[IAEP] Teacher in Uruguay enchanted to see his ideas integrated, into global Sugar update
michael at laptop.org
Fri Sep 19 20:14:43 EDT 2008
On Fri, Sep 19, 2008 at 02:58:41PM -0400, Greg Smith wrote:
>I want to make sure that all of our work is grounded in specific
>requests and user goals. That has to come first before we design code or
>GUIs. Part of my work is to explain what is most important to users so I
>apologize for falling behind on making that clear. As usual, engineering
>has gotten ahead of me. I did post a few ideas on the file moving area
>We urgently need to listen to the input we have so far. Everything
>we do must be tied to a high level goal and to specific input and users.
>That is my most fundamental request!
Your fundamental request, interpreted literally, is in my opinion
_untenable_. Start from the mission statement:
To create educational opportunities for the world's poorest children
by providing each child with a rugged, low-cost, low-power, connected
laptop with content and software designed for collaborative, joyful,
This mission statement clearly states that the goal is to provide
opportunity -- not to satisfy specific concrete user requests.
You're absolutely correct to emphasize the importance of providing
opportunities that our users specifically ask for; however, I think you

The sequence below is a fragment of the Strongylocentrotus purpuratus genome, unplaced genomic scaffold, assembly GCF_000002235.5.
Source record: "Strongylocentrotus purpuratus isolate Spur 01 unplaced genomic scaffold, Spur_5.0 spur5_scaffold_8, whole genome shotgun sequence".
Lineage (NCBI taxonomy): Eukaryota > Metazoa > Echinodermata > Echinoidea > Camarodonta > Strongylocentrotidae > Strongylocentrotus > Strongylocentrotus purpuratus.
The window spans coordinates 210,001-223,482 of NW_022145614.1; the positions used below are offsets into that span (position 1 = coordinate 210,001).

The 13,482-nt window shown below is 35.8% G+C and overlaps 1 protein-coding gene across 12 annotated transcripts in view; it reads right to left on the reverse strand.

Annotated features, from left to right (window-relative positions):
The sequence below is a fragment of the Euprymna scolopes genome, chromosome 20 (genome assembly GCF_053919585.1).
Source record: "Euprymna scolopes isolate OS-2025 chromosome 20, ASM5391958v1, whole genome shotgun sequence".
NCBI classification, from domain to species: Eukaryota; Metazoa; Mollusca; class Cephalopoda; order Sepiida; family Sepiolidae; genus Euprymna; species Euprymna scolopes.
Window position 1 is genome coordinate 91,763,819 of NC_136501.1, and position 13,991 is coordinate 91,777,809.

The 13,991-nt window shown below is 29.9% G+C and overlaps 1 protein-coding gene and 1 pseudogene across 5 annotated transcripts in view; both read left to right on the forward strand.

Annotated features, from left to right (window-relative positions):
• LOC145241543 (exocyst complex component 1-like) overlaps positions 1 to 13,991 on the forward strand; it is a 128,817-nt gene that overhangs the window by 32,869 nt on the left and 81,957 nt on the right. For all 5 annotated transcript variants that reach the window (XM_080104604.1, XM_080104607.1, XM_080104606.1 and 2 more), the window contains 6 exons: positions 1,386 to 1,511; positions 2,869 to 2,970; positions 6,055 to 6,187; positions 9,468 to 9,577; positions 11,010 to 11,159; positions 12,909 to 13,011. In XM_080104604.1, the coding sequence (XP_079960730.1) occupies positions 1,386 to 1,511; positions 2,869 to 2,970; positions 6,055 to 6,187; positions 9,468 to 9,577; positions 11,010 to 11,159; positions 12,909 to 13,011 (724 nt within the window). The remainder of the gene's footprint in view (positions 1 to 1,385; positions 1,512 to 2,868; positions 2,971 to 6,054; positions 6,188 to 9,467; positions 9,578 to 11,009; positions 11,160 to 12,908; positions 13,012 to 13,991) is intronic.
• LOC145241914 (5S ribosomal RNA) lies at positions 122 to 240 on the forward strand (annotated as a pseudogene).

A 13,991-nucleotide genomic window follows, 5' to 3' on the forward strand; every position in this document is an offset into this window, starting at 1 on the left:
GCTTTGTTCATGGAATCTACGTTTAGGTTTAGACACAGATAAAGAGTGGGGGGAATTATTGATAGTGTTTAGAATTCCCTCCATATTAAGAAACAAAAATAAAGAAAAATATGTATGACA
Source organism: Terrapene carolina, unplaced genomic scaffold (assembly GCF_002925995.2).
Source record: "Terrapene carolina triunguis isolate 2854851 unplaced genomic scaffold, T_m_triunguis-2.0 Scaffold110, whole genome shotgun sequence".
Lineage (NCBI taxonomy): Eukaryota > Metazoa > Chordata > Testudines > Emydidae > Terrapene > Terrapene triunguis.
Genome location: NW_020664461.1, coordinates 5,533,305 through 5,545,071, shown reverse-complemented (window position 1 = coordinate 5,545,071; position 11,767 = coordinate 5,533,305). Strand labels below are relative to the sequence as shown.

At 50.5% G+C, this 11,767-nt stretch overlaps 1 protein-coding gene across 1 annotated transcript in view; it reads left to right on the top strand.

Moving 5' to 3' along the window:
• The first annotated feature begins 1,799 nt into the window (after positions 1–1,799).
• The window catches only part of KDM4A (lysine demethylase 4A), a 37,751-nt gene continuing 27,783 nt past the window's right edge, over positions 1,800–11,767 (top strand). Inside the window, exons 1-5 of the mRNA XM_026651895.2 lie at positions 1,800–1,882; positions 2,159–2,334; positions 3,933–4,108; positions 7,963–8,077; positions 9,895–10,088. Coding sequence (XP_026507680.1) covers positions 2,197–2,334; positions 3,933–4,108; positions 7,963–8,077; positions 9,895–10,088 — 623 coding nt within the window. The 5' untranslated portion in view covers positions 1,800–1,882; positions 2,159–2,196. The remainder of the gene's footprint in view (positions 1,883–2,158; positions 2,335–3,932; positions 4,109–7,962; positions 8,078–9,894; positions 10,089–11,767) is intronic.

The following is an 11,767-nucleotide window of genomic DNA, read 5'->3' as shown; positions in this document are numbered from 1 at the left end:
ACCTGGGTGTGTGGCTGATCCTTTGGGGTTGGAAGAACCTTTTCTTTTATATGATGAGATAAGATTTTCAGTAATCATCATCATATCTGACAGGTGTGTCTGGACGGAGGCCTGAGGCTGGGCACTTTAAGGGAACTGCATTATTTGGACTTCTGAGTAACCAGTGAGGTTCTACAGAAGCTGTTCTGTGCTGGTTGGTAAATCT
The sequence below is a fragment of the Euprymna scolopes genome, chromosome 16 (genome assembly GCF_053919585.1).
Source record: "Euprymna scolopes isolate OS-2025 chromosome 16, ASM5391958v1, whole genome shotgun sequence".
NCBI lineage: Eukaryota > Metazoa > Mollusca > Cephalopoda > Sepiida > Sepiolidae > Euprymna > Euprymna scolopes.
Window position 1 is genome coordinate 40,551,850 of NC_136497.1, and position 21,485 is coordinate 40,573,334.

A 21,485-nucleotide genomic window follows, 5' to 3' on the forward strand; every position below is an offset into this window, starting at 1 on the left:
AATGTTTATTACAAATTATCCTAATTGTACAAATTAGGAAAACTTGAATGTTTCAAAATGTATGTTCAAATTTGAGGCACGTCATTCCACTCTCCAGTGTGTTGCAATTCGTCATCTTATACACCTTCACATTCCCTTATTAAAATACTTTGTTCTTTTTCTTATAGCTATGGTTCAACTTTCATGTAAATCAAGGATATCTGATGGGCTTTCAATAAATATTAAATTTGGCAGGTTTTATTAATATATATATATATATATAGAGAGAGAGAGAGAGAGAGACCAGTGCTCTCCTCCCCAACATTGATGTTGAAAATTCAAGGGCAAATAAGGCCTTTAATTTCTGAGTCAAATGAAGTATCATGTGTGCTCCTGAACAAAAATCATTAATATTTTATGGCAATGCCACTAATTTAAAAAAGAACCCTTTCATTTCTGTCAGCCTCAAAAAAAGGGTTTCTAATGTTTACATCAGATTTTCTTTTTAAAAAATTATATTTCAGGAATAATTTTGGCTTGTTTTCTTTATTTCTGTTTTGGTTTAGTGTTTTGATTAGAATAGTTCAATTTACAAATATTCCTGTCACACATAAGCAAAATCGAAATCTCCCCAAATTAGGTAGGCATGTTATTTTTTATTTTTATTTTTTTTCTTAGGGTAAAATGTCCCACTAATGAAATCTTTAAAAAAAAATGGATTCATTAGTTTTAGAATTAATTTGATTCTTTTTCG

are absolutely wrong to say that design, code, and so on _must_ wait for
such a request for several reasons:
1) collecting the necessary feedback before writing the software is
often harder than writing the software, then collecting the feedback.
this is the principle of demo-based development.
2) people, including people at OLPC, write software for more reasons
than to be used. sometimes, we write it to learn, sometimes to
prove that technique is possible, sometimes to correct a design
flaw which is hindering other goals, sometimes because our
aesthetic sense demands it, etc.
3) recipients and hands-on providers of educational opportunity aren't
the only people who have great ideas about where such opportunities
lie. In particular, _experts_ such as those who contribute advice
to OLPC, who volunteer for OLPC, and who work for OLPC all have as
much license as end-users to act on their perceptions of which
education opportunites are cost-effective to provide, thereby
permitting us to teach users to recognize opportunities they didn't
foresee receiving and to make meta-level improvements to the ways
that people attempt to learn.
Do you personally (rather than in the role of product manager) stand by
your request in the face of these arguments? Am I wrong to interpret
your request literally?
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